Player Discussion Oliver Kylington

Discussion in 'Calgary Flames' started by crossbownerf, Jun 24, 2017.

  1. PatrikBerglund Registered User

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    Does he have a future in Calgary/The NHL?

    Seems like Calgary has a super solid defence core right now, so perhaps not? Does he hold any value in a trade?
     
  2. ScrewNHLOfficiating #FreeBennett #CurseofTheSpulll

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    Prospect two-way defenseman with elite puck skills, high-end vision, elite skating, about to start the first year of his ELC... of course he has a future in Calgary.

    I mean if we compare him to TJ Brodie, he's just entering the season in which TJ Brodie played a grand total of 3 NHL games and posted .5 PPG in the AHL while not yet being great defensively. Kylington at 19 might have been as good as Brodie at 20.

    The only question is if he settles as a #3 (Gardiner/Leddy), a #2 (Josi), or can attain that true #1 status (Keith). Speaking of Keith, Duncan Keith didn't make his NHL debut until he was 23 years old. I don't think it's wrong to say that's a sensible timeline for Kylington. Not everybody is an early bloomer and not every early bloomer *cough*Maatta*cough* continues to progress.

    The only reason Calgary would have to trade him would be if a prospect like Alex Nylander or Brock Boeser were coming back our way.
     
    Last edited: Jun 24, 2017
  3. Johnny Hoxville The Return of a Legend

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    Yes he does. I think he's an excellent prospect, he needs to get stronger and put his game together, but all the tools are there.
     
  4. Mr Snrub I like the way Snrub thinks!

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    Has a 50/50 shot at becoming the top three guy we'd all like him to be, but I think it's highly unlikely he's not an NHLer at some level.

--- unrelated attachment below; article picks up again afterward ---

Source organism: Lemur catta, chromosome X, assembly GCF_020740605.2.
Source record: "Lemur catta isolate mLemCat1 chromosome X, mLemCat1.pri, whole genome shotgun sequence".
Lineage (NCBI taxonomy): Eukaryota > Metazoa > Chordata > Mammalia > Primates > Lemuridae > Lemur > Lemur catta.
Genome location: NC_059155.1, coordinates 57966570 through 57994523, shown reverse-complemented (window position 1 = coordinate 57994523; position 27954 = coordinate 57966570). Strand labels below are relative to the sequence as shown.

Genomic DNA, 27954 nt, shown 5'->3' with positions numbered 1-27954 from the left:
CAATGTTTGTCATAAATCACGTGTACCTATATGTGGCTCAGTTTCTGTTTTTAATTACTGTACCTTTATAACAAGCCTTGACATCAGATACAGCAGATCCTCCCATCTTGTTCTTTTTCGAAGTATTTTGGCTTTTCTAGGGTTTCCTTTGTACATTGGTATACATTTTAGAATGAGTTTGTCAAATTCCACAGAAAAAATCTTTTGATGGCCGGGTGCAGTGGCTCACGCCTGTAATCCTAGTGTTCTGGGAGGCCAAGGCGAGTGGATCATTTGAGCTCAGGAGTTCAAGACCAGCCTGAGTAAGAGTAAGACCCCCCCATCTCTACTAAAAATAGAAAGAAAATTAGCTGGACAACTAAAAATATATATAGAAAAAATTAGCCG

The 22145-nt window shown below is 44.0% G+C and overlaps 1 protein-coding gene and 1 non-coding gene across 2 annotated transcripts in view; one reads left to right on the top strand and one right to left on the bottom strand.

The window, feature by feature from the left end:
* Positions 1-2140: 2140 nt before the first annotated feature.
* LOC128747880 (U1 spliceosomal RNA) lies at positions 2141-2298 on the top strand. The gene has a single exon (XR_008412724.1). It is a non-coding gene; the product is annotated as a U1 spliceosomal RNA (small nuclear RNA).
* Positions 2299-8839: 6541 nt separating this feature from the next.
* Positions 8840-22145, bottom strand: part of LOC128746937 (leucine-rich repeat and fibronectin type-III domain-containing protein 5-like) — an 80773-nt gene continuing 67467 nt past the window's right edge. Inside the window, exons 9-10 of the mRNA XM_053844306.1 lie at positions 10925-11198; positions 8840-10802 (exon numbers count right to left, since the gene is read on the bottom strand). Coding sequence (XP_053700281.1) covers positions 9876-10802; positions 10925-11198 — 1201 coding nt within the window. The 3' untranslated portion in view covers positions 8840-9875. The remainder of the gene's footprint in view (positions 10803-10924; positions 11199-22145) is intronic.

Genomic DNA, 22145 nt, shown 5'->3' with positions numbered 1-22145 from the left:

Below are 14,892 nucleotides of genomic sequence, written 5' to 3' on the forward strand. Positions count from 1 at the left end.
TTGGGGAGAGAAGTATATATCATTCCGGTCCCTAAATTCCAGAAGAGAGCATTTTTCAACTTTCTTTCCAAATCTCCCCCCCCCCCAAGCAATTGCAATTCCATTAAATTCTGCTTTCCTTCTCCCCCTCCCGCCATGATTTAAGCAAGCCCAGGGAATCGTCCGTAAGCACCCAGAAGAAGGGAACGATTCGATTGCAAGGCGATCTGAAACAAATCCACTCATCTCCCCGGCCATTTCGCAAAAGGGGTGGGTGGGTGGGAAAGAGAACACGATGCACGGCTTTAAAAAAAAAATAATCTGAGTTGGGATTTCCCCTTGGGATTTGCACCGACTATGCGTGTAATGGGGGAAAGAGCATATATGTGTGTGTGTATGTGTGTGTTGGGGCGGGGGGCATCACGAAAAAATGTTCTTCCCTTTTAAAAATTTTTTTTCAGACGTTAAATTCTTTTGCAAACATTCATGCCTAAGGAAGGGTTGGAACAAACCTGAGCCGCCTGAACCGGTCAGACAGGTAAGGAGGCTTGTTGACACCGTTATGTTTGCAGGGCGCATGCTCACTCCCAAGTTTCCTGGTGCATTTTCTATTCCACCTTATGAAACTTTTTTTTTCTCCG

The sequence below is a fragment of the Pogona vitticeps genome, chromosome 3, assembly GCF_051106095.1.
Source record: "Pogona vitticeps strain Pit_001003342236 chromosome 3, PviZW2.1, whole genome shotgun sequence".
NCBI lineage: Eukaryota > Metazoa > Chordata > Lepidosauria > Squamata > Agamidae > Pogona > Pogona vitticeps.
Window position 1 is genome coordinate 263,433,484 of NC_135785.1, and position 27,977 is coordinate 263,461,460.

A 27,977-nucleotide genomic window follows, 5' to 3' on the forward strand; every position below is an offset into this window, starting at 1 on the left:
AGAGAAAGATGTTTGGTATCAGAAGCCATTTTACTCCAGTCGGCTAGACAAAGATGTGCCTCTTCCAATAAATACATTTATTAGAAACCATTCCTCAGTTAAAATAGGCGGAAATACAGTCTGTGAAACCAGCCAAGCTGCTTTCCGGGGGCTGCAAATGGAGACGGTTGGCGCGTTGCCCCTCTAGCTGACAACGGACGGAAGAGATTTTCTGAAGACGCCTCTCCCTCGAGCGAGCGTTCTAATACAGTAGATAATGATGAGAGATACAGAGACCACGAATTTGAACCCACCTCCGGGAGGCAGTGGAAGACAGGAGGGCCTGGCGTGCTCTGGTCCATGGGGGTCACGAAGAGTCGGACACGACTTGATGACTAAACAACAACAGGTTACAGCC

That being said, I think he's our most tradeable asset on D right now. I would consider him right now to be roughly the same calibre of prospect as Kulak, the difference being that Kylington holds way more trade value league wide solely because GMs will not be as familiar with Kulak. I think if we see a move to round out our prospect pool in the next year, it will be Kylington going the other way.

    inb4 a dozen consecutive posts ******** on Kulak and complaining that I've turned this into a Kulak thread
     
  5. Dube Dube Doo The calls are coming from inside the house!

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    Oliver Kylington has counted to infinity. Twice.

    Jokes aside, if the Flames sign Stone, I think he has a shot this season on the bottom pairing, platooning in and out depending on the opponent.
     
  6. ScrewNHLOfficiating #FreeBennett #CurseofTheSpulll

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    This is like saying Gaudreau was roughly the same calibre of prospect as Byron.
     
  7. Johnny Hoxville The Return of a Legend

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    :laugh: Yep.
     
  8. MonyontheMoney Registered User

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    He's not as good as some will lead you to believe - especially on this board.

    I think he's a good prospect, with a high ceiling to boot. That said I think it's still pretty likely he ends up as a bottom pair PP guy, or not an NHL'er at all. His tools are very good, yet they still don't guarantee success as good as they are because his flaws are also pretty glaring at this point still.
     
  9. Mr Snrub I like the way Snrub thinks!

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    Kulak has a lot less question marks than Kylington and plays the better all-around game as it currently stands.

    Didn't we already have this argument? :laugh:
     
  10. PatrikBerglund Registered User

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    In terms of the A-D ratings being used to gauge prospects, where is he right now?

    B- ?
     
  11. Mr Snrub I like the way Snrub thinks!

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    Hard to parametricise it down that far. I would say he's a B prospect in terms of total value , if you're thinking about it in terms of stark risk vs reward as a GM. But that doesn't account for the intricacies of his specific game or tell anywhere near the whole story. In two years he might be a blue chip, who knows
     
  12. L13 Registered User

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    Everyone who's saying he's a good prospect is right. The problem is that so are Fox, Andersson and Valimaki, and our top 4 is locked up for the next 3 years. At some point soon at least one of these prospects will be pushed out of the organisation somehow, unless they're all happy to stay in the AHL indefinitely.

    I expect Kylington to be the one who's traded first, to be honest, because he continues to display questionable judgement after two years in Stockton and seems to have been surpassed by Andersson in the eyes of the front office.